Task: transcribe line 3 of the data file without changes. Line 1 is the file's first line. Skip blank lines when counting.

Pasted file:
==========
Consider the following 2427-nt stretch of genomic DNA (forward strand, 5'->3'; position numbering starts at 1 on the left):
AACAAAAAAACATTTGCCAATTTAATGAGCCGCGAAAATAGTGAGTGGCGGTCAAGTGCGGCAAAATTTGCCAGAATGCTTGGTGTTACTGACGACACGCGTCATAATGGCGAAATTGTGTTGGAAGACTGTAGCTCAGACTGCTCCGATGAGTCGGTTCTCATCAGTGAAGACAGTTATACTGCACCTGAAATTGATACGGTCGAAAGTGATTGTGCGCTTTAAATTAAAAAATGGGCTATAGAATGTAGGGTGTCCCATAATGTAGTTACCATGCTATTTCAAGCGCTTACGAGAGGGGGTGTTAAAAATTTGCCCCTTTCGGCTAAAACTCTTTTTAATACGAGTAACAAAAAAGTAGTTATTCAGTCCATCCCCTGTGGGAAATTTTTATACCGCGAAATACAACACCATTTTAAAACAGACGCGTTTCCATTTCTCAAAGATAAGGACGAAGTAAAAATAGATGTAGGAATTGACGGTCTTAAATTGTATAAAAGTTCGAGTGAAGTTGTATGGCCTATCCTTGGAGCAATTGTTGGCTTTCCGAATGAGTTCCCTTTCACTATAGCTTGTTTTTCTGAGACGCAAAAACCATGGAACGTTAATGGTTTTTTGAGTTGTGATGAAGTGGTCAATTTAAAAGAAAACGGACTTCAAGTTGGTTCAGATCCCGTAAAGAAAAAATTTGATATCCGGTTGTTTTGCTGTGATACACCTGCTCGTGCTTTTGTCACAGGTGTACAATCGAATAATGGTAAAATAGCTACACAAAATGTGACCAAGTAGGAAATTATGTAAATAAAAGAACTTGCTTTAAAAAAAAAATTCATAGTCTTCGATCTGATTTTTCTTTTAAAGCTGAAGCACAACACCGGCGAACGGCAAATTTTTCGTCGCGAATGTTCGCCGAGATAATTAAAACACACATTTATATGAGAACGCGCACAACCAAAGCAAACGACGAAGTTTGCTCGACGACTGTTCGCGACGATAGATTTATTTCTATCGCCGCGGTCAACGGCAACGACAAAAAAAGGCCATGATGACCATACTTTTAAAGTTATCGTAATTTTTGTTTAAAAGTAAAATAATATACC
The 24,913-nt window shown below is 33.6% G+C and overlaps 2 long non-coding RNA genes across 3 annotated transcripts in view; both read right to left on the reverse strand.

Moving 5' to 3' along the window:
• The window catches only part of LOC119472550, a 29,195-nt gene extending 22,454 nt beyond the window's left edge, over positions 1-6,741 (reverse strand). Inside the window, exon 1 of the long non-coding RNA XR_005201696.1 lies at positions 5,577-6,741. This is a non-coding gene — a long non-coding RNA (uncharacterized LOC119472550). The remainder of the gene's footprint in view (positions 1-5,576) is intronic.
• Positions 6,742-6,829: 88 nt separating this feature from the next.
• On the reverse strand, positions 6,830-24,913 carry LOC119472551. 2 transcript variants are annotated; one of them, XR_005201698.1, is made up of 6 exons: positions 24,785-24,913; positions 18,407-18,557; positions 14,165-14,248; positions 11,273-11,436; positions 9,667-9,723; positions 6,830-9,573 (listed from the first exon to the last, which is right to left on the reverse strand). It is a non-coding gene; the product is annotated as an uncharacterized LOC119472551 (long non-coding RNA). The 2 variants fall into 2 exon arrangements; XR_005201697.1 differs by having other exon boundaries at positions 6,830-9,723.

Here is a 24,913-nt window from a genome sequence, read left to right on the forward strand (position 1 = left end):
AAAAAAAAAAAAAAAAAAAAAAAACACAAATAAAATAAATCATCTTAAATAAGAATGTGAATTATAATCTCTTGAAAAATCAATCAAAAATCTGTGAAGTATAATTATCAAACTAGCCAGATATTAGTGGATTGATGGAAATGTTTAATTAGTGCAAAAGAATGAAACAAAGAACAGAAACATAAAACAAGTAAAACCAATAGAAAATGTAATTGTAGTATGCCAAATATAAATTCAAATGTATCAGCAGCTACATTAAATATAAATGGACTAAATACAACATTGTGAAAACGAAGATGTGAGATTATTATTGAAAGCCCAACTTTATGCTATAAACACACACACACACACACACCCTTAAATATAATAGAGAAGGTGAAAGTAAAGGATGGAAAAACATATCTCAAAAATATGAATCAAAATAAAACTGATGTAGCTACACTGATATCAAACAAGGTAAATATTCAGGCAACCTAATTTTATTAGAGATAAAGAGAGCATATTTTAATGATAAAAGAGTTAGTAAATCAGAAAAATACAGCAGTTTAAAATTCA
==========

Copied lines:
The 24,913-nt window shown below is 33.6% G+C and overlaps 2 long non-coding RNA genes across 3 annotated transcripts in view; both read right to left on the reverse strand.